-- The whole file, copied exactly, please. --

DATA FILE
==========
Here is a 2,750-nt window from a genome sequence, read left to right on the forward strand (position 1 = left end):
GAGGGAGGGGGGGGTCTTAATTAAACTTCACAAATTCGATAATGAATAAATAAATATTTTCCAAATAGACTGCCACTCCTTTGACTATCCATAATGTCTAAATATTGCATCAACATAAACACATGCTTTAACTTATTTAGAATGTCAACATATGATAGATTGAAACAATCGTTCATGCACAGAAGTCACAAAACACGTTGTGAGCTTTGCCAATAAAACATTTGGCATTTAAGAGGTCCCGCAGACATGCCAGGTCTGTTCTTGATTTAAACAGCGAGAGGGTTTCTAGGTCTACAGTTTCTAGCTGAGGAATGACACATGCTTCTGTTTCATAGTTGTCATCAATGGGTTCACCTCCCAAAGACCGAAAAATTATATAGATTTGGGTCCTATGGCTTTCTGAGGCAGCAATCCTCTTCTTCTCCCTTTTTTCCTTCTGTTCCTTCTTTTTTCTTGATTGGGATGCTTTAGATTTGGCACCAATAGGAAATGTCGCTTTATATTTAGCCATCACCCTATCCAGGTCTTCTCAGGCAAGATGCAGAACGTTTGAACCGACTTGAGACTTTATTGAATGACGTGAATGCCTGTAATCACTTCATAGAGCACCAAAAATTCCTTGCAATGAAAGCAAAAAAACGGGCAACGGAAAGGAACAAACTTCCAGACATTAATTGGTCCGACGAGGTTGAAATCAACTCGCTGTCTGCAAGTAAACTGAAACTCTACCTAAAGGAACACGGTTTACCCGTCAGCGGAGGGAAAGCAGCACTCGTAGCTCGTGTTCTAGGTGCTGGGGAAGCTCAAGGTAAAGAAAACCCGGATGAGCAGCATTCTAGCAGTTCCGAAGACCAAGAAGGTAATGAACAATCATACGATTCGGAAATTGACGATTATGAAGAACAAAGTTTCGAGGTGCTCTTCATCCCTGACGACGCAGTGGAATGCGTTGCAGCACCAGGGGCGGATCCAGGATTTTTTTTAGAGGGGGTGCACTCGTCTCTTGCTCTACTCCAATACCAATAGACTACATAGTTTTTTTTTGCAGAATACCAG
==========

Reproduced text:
Here is a 2,750-nt window from a genome sequence, read left to right on the forward strand (position 1 = left end):
GAGGGAGGGGGGGGTCTTAATTAAACTTCACAAATTCGATAATGAATAAATAAATATTTTCCAAATAGACTGCCACTCCTTTGACTATCCATAATGTCTAAATATTGCATCAACATAAACACATGCTTTAACTTATTTAGAATGTCAACATATGATAGATTGAAACAATCGTTCATGCACAGAAGTCACAAAACACGTTGTGAGCTTTGCCAATAAAACATTTGGCATTTAAGAGGTCCCGCAGACATGCCAGGTCTGTTCTTGATTTAAACAGCGAGAGGGTTTCTAGGTCTACAGTTTCTAGCTGAGGAATGACACATGCTTCTGTTTCATAGTTGTCATCAATGGGTTCACCTCCCAAAGACCGAAAAATTATATAGATTTGGGTCCTATGGCTTTCTGAGGCAGCAATCCTCTTCTTCTCCCTTTTTTCCTTCTGTTCCTTCTTTTTTCTTGATTGGGATGCTTTAGATTTGGCACCAATAGGAAATGTCGCTTTATATTTAGCCATCACCCTATCCAGGTCTTCTCAGGCAAGATGCAGAACGTTTGAACCGACTTGAGACTTTATTGAATGACGTGAATGCCTGTAATCACTTCATAGAGCACCAAAAATTCCTTGCAATGAAAGCAAAAAAACGGGCAACGGAAAGGAACAAACTTCCAGACATTAATTGGTCCGACGAGGTTGAAATCAACTCGCTGTCTGCAAGTAAACTGAAACTCTACCTAAAGGAACACGGTTTACCCGTCAGCGGAGGGAAAGCAGCACTCGTAGCTCGTGTTCTAGGTGCTGGGGAAGCTCAAGGTAAAGAAAACCCGGATGAGCAGCATTCTAGCAGTTCCGAAGACCAAGAAGGTAATGAACAATCATACGATTCGGAAATTGACGATTATGAAGAACAAAGTTTCGAGGTGCTCTTCATCCCTGACGACGCAGTGGAATGCGTTGCAGCACCAGGGGCGGATCCAGGATTTTTTTTAGAGGGGGTGCACTCGTCTCTTGCTCTACTCCAATACCAATAGACTACATAGTTTTTTTTTGCAGAATACCAG